BWW Review: CARMEN at Hart's Mill, Port Adelaide
Reviewed by Barry Lenny, Saturday 28th October 2017.
Elephant in the Room Productions, a new company in Adelaide but with highly experienced people behind it, presented a new production of George Bizet's powerful opera, Carmen, originally set in 1830s Spain, here reset in Port Adelaide in the 1920s and staged in the unusual setting of the Flour Shed A. Hart's Mill. The production was directed by Tessa Bremner OAM, and conducted by conductor and composer, Gordon Hamilton. The opera is sung in French, with short spoken passages in English to make the link to Australia, Escamillio becoming an Australian Rules footballer, although the lyrics of Escamillo's aria, Votre toast, je peux vous le rendre, still refer to a Toreador; it is not a complete rewrite of the opera.
Andrew Turner who, only days ago, was busy playing Superintendent Frank and Doctor Blind in State Opera's Die Fledermaus, is sensational as Don José in this production. Best known as a baritone, he has now extended his range and begun singing tenor roles, this being one more of them. From the gentle beginning, when he is close to his childhood sweetheart, Micaela, a girl from his village, to falling for Carmen, to his growing jealousy after being dropped by her in favour of Escamillo, through to his wild-eyed fury and loss of control at her infidelity, Turner offers a master class in character development.
Mezzo-soprano, Charlotte Campbell, plays Carmen and possesses a fine voice. She, like most of the cast, is a recent graduate from a degree and, although having trained as a singer, lacks the acting skills and experience for such a major role. Carmen is a fiery gypsy who should exude sexuality where Campbell's Carmen is very much 'the girl next door'. Carmen should burst onto the stage and command every scene with great stage presence.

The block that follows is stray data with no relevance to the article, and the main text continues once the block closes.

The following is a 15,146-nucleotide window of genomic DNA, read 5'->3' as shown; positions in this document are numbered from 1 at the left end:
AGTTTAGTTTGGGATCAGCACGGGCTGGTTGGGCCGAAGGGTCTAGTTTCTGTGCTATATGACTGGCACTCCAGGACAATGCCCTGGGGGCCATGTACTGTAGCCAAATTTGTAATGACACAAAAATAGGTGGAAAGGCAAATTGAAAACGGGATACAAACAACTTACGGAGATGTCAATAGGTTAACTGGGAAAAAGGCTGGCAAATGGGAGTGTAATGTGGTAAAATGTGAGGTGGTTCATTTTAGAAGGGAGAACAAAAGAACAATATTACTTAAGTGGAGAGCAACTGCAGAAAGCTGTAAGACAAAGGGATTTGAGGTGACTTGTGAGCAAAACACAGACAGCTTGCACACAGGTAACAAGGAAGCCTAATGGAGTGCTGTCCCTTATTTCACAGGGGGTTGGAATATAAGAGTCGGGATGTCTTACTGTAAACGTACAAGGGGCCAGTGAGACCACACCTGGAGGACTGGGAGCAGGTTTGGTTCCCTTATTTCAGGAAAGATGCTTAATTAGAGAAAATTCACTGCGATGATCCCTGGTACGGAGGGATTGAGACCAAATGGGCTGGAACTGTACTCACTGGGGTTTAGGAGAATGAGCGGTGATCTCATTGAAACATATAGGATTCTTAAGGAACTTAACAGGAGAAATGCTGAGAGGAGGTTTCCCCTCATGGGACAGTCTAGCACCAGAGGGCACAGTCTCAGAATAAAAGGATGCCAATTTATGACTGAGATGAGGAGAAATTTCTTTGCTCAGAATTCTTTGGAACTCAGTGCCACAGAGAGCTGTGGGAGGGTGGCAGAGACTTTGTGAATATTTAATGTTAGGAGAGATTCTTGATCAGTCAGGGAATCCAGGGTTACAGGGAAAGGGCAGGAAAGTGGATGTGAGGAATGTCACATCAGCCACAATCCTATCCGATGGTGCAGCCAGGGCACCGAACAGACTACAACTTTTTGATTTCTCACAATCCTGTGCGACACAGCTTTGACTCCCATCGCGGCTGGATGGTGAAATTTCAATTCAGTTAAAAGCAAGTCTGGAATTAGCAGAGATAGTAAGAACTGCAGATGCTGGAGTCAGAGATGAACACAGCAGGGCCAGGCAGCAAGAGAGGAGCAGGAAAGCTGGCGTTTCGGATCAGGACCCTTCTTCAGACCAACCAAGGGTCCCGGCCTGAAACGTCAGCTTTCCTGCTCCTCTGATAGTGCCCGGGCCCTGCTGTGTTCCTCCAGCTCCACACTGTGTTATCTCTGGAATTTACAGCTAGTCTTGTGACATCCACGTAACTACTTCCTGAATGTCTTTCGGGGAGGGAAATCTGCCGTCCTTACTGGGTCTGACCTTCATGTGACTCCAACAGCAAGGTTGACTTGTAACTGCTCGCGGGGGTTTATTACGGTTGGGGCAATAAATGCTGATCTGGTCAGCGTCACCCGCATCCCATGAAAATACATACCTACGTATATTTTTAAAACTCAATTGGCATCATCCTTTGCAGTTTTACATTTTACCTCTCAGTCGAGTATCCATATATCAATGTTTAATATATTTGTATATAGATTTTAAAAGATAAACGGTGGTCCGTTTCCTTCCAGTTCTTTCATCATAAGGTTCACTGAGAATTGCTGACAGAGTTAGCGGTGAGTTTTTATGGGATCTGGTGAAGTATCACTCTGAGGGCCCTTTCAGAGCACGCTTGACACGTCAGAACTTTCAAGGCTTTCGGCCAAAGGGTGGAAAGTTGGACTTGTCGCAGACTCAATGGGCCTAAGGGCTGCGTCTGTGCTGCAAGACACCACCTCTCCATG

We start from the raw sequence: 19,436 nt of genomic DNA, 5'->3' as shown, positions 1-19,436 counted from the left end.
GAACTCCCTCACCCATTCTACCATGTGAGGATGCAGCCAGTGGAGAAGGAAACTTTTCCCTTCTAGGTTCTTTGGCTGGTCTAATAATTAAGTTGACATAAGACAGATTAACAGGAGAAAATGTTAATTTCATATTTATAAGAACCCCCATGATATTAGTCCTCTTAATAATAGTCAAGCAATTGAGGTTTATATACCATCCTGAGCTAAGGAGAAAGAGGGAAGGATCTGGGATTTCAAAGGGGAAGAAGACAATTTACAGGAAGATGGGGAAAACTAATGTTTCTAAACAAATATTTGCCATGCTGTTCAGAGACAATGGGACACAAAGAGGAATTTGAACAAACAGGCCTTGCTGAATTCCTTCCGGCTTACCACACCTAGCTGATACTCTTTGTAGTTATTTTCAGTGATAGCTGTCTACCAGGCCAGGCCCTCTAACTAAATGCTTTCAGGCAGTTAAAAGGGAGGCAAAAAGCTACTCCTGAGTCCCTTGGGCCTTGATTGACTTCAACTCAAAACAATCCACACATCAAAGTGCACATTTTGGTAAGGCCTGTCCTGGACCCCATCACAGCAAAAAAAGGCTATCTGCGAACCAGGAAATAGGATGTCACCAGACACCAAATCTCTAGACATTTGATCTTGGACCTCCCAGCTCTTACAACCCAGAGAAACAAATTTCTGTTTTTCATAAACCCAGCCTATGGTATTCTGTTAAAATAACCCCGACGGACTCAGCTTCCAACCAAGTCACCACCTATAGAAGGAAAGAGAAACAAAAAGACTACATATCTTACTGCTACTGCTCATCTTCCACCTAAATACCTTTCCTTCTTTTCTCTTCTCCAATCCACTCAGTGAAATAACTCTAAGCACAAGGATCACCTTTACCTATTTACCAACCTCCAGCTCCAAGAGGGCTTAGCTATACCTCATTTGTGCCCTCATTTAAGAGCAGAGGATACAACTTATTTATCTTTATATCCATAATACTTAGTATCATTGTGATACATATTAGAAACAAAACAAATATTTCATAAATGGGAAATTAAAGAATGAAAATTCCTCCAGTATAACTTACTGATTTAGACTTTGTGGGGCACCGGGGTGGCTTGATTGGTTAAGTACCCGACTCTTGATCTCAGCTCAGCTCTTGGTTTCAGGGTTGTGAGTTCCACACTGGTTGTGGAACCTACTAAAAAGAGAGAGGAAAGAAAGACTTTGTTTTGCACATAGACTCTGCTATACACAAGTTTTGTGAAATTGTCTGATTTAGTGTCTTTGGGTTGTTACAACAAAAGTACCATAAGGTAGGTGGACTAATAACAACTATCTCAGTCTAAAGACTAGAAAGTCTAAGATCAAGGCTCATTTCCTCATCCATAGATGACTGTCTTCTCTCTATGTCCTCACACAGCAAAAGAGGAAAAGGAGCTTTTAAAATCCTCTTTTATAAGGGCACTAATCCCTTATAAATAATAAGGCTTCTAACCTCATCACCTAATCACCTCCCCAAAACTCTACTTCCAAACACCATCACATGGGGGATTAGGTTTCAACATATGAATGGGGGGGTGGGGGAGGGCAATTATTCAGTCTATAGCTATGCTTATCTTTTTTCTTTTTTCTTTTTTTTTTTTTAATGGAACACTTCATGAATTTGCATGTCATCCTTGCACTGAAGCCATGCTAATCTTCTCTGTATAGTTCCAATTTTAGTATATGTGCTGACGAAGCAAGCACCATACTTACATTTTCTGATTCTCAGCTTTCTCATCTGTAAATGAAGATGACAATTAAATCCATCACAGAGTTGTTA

Dione Baker sings the role of Micaela, a character who actually is 'the girl next door'. She has a sweet, clear voice that suits the role well
Baritone, Tristan Entwhistle, is Escamillo, the final member of this tangled romantic quartet and, now working towards a Masters in opera performance, we see the emerging acting skills required by modern opera companies. His Escamillo is brash, self-assured and not a little egotistical, as he should be.
Sheila Moffat has provided colourful costumes for the cast, who offer some very fine vocal work, but a choreographer well versed in Flamenco, and a French vocal coach, could have added a lot to the performances. It will be interesting to follow these young artists as they gain acting skills and experience over the years ahead. Hopefully, they would have learned much from Andrew Turner, leading by example.
The small chamber orchestra, led by Carolyn Lam, is, in actuality, a string quartet, plus a bass, a horn, a bassoon, a clarinet, and a flute. One change to the layout of the orchestra might be considered, moving the horn to the opposite side so that the bell faces away from the audience. At the moment, it is the dominant sound that we hear, even with a mute, and this clearly exposes any errors as well as obscuring some of the melodic lines from the quieter strings and the woodwinds, who have their backs to us, muffling their sounds.
Really, the whole group should be turned around to face the audience for the best sound and balance, but that would leave the conductor with his back to the performers due to the way this work is performed, with rows of patrons on either side of the venue and the performers using the space between, with the orchestra at one end. This could be done, though, with the use of closed circuit television or, better still, turning the orchestra ninety degrees to have them side on to the performance.